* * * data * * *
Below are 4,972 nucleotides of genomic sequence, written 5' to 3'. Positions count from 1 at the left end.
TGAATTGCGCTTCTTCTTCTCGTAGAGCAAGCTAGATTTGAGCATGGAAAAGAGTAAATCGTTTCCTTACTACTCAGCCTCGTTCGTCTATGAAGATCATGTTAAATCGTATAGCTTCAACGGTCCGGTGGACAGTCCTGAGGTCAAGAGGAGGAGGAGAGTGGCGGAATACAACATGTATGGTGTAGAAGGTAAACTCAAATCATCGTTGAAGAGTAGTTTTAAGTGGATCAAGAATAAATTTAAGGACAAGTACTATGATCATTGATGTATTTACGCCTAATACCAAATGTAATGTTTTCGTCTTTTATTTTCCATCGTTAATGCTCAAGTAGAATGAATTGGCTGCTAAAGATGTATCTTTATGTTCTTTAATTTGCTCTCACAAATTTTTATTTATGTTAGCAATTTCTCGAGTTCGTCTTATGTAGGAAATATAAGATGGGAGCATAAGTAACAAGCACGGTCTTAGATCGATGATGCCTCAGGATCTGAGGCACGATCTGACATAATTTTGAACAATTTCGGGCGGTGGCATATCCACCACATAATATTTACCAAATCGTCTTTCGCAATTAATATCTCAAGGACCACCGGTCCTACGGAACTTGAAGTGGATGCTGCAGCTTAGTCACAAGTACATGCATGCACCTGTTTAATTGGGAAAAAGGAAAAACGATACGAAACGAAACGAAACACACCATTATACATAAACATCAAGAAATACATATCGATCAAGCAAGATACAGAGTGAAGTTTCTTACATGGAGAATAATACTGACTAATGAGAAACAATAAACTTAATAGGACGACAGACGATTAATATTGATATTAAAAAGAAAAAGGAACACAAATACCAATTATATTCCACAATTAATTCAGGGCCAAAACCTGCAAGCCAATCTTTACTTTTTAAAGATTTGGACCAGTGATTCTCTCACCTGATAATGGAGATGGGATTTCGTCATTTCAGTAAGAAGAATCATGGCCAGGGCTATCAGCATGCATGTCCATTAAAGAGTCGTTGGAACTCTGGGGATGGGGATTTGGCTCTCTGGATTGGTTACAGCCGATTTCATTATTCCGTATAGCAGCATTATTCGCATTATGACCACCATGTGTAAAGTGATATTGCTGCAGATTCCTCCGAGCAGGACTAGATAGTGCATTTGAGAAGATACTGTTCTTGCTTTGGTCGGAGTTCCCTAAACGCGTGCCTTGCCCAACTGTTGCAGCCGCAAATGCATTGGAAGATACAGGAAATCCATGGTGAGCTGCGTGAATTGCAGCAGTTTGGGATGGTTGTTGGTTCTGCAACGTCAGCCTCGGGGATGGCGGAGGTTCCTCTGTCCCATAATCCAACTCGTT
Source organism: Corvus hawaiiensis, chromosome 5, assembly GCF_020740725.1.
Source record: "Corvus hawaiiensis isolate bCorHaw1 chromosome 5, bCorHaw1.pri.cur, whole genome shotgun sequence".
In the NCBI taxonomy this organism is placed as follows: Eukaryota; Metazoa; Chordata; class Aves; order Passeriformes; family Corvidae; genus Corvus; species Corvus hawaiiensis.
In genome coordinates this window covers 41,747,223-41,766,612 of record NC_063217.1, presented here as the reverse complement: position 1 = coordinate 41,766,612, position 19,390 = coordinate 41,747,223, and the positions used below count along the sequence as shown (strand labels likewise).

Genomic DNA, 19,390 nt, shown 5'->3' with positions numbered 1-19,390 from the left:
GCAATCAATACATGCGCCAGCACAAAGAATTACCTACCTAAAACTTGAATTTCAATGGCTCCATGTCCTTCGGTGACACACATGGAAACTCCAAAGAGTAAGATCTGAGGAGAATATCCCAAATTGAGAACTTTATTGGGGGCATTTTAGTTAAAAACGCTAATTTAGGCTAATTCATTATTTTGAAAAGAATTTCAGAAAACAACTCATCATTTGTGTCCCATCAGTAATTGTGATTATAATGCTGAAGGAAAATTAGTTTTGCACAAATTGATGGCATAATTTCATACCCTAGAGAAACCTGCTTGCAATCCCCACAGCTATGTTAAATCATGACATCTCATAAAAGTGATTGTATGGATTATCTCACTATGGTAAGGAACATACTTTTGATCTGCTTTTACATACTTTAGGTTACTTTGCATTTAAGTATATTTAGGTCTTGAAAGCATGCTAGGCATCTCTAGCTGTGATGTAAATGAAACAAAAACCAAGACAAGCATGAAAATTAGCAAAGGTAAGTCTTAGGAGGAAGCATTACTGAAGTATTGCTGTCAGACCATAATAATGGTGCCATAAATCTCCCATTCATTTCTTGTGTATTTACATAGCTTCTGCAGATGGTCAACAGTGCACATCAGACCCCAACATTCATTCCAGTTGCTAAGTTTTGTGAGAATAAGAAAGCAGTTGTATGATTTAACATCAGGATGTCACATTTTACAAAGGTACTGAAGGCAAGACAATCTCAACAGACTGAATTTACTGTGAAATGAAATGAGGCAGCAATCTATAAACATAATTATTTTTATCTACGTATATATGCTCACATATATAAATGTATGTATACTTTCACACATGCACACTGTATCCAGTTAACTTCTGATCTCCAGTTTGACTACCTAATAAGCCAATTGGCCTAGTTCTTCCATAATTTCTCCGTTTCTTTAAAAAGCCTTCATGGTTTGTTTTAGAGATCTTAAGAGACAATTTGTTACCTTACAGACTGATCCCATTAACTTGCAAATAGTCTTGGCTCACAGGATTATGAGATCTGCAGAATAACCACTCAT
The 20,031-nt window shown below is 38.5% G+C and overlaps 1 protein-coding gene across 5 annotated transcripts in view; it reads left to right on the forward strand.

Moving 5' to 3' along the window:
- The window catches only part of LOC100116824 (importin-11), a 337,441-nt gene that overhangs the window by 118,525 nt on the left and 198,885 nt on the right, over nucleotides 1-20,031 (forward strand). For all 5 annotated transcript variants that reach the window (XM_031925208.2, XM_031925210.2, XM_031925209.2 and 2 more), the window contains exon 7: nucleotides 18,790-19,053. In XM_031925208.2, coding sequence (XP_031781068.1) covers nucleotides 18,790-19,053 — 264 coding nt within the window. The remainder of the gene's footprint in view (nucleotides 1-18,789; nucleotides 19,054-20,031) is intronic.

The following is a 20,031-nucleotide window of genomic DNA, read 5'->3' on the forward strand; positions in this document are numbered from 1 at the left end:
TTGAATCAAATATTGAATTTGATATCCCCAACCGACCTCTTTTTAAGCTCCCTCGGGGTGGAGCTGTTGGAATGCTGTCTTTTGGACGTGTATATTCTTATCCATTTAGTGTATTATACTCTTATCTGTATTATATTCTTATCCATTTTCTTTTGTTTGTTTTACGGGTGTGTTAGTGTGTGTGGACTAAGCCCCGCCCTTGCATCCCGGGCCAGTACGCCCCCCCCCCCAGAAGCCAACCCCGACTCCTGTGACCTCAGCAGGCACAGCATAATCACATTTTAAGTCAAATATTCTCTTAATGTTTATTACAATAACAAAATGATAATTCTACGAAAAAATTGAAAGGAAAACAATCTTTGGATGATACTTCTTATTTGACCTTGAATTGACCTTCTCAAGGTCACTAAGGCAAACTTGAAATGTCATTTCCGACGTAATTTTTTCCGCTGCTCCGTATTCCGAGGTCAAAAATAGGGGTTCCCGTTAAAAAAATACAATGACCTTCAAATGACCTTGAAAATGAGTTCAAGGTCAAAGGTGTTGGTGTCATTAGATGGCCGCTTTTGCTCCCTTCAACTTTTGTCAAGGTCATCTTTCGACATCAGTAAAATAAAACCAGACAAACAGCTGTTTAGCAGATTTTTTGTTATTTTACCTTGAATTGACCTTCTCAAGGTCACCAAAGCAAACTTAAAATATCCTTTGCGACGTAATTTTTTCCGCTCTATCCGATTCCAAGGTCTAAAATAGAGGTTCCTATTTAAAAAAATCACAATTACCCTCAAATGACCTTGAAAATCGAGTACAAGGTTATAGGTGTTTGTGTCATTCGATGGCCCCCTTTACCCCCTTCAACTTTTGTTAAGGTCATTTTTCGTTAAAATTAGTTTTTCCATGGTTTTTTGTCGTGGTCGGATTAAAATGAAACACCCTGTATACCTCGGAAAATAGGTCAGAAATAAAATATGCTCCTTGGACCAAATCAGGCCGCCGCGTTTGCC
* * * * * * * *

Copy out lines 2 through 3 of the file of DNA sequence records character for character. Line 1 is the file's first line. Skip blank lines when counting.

TGAATTGCGCTTCTTCTTCTCGTAGAGCAAGCTAGATTTGAGCATGGAAAAGAGTAAATCGTTTCCTTACTACTCAGCCTCGTTCGTCTATGAAGATCATGTTAAATCGTATAGCTTCAACGGTCCGGTGGACAGTCCTGAGGTCAAGAGGAGGAGGAGAGTGGCGGAATACAACATGTATGGTGTAGAAGGTAAACTCAAATCATCGTTGAAGAGTAGTTTTAAGTGGATCAAGAATAAATTTAAGGACAAGTACTATGATCATTGATGTATTTACGCCTAATACCAAATGTAATGTTTTCGTCTTTTATTTTCCATCGTTAATGCTCAAGTAGAATGAATTGGCTGCTAAAGATGTATCTTTATGTTCTTTAATTTGCTCTCACAAATTTTTATTTATGTTAGCAATTTCTCGAGTTCGTCTTATGTAGGAAATATAAGATGGGAGCATAAGTAACAAGCACGGTCTTAGATCGATGATGCCTCAGGATCTGAGGCACGATCTGACATAATTTTGAACAATTTCGGGCGGTGGCATATCCACCACATAATATTTACCAAATCGTCTTTCGCAATTAATATCTCAAGGACCACCGGTCCTACGGAACTTGAAGTGGATGCTGCAGCTTAGTCACAAGTACATGCATGCACCTGTTTAATTGGGAAAAAGGAAAAACGATACGAAACGAAACGAAACACACCATTATACATAAACATCAAGAAATACATATCGATCAAGCAAGATACAGAGTGAAGTTTCTTACATGGAGAATAATACTGACTAATGAGAAACAATAAACTTAATAGGACGACAGACGATTAATATTGATATTAAAAAGAAAAAGGAACACAAATACCAATTATATTCCACAATTAATTCAGGGCCAAAACCTGCAAGCCAATCTTTACTTTTTAAAGATTTGGACCAGTGATTCTCTCACCTGATAATGGAGATGGGATTTCGTCATTTCAGTAAGAAGAATCATGGCCAGGGCTATCAGCATGCATGTCCATTAAAGAGTCGTTGGAACTCTGGGGATGGGGATTTGGCTCTCTGGATTGGTTACAGCCGATTTCATTATTCCGTATAGCAGCATTATTCGCATTATGACCACCATGTGTAAAGTGATATTGCTGCAGATTCCTCCGAGCAGGACTAGATAGTGCATTTGAGAAGATACTGTTCTTGCTTTGGTCGGAGTTCCCTAAACGCGTGCCTTGCCCAACTGTTGCAGCCGCAAATGCATTGGAAGATACAGGAAATCCATGGTGAGCTGCGTGAATTGCAGCAGTTTGGGATGGTTGTTGGTTCTGCAACGTCAGCCTCGGGGATGGCGGAGGTTCCTCTGTCCCATAATCCAACTCGTT
Source organism: Corvus hawaiiensis, chromosome 5, assembly GCF_020740725.1.